Oracle FAQ Your Portal to the Oracle Knowledge Grid
HOME | ASK QUESTION | ADD INFO | SEARCH | E-MAIL US
 

Home -> Community -> Usenet -> comp.databases.theory -> Re: Testing relational databases

Re: Testing relational databases

From: AndrewMcDonagh <newsamd_at_amc.com>
Date: Sun, 09 Jul 2006 23:40:31 +0100
Message-ID: <e8s0ll$ndc$1@news.freedom2surf.net>


Phlip wrote:
> AndrewMcDonagh wrote:
>

>> JXStern wrote:

>
>>> I don't get it, why is the book title "Refactoring Databases" if it's
>>> mostly about testing?

>
> What technique, beginning with R, should you never do without unit tests?

eh? JXStern made that quote not me...

besides, we both know the answer and agree on it.

>

>> Unfortunately, the majority of uses of RDBMs is to only persist 
>> mission-critical data.  The vast majority of development done with dbms 
>> that I've come across (from all sizes of company - startups - medium -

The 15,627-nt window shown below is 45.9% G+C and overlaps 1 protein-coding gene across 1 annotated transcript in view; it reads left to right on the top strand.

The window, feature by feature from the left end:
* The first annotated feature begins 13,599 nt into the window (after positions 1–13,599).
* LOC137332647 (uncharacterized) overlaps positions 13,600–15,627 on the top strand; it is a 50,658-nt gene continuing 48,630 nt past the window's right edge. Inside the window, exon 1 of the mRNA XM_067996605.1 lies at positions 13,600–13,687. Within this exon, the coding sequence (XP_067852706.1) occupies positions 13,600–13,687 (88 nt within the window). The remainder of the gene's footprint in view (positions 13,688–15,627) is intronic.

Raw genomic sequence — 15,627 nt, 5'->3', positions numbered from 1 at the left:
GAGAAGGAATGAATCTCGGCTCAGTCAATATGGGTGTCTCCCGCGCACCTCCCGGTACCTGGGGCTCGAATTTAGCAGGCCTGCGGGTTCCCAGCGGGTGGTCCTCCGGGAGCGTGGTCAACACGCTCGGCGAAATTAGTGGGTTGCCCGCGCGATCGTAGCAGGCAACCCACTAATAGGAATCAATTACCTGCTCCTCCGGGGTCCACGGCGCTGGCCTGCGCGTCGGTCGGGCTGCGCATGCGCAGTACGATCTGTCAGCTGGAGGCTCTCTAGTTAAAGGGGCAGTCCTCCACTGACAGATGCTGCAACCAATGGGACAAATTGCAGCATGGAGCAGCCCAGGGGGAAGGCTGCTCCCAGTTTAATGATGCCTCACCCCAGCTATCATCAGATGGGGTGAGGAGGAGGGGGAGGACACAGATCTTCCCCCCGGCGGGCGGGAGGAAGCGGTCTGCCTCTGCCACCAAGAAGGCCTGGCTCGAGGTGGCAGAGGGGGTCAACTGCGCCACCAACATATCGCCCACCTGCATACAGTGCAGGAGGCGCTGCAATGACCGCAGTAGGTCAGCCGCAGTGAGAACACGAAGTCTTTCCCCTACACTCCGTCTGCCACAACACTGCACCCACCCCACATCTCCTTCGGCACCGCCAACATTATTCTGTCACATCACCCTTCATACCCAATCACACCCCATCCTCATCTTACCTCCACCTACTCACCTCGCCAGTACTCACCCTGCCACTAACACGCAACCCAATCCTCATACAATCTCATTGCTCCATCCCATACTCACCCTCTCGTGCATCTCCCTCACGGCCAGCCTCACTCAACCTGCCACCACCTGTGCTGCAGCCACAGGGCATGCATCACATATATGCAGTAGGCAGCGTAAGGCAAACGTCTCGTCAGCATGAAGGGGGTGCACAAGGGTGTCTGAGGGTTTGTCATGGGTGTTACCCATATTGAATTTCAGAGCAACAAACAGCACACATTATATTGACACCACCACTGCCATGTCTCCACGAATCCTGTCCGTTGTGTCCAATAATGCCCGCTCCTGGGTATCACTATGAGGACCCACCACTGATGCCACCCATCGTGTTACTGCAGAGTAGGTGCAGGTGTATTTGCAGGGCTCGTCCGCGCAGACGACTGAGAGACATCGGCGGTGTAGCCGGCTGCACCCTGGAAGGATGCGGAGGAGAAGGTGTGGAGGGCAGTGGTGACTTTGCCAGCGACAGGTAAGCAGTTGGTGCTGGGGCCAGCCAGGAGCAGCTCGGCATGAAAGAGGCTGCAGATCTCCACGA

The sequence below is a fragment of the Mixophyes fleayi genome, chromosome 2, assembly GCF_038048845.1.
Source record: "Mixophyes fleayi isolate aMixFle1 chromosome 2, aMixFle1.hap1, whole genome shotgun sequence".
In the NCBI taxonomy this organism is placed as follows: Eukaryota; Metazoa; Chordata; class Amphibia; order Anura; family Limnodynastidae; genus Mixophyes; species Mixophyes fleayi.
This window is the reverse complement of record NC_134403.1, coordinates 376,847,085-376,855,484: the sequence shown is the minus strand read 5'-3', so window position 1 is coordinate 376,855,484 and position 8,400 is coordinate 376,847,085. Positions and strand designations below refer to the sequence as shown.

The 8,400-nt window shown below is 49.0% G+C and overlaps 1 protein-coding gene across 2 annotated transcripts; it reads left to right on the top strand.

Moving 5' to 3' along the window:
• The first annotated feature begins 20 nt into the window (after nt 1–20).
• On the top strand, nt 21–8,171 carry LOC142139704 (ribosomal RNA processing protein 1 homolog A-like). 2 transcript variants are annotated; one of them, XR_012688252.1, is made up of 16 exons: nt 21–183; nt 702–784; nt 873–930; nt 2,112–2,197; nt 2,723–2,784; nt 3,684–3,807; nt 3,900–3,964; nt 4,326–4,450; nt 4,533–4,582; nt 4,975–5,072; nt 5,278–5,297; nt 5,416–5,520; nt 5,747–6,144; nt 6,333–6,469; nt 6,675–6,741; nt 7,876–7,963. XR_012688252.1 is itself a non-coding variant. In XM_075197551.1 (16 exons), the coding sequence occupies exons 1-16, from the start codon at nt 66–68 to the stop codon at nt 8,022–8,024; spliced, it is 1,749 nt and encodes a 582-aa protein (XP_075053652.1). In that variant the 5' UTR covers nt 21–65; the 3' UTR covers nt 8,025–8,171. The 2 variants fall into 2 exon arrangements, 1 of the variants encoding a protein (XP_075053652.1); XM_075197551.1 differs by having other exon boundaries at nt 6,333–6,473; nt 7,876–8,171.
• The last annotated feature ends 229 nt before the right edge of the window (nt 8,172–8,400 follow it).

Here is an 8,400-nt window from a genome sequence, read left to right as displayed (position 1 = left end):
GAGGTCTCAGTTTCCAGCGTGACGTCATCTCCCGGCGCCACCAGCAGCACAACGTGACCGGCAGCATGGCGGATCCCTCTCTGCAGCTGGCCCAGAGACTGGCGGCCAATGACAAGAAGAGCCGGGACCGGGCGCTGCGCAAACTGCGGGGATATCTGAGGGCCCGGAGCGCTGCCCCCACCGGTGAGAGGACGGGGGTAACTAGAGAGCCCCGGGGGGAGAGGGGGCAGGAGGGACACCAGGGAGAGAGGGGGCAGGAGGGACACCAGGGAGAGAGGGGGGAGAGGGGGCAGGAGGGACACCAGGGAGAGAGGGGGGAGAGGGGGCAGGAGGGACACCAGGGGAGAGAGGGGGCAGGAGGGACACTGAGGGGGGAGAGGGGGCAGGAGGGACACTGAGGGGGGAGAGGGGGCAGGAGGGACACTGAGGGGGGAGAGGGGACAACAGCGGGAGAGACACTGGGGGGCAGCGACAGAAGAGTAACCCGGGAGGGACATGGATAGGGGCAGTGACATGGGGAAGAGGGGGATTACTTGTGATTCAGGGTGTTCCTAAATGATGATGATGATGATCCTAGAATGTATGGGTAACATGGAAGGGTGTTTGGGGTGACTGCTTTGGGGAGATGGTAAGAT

>> large multinational corps) have all done the same.
>>
>> Lots of tables, several referential constraints, a fair few uniqueness 
>> constraints, and db links and a sprinkling of joins.
>>
>> As for business logic that could be modeled using the RM, its tended to be 
>> either in the 'application' code base (C++, Java, etc) or as stored 
>> procedures.
>>
>> So, whilst Scott may have made a better impression with the guys over in 
>> c.d.t he can certainly help the rest of the RDBM users....  and lets face 
>> it - there's more of them.

This one is mine.

I'm merely trying to point out that most people using/designing databases that use RDBMs, tend not to be the 'great and the good' from c.d.t. And so, whilst the c.d.t guys may consider Scott's approaches unfavorable, I'd say they can only help the majority of people.

>
> I thought the book was going to be about making sure you can refactor a
> database while maintaining an upgrade path from the last design to the next
> one, so your customers don't need to data-enter all their data again, once
> per new version.
>
> Put another way, the decision to refactor the database should be made
> at-whim, without regard to any up-front design. Otherwise the data design
> will be timid, like you said, or will be crufty.
>

I'm not actually talking about his book or this testing essay. Received on Sun Jul 09 2006 - 17:40:31 CDT

Original text of this message

HOME | ASK QUESTION | ADD INFO | SEARCH | E-MAIL US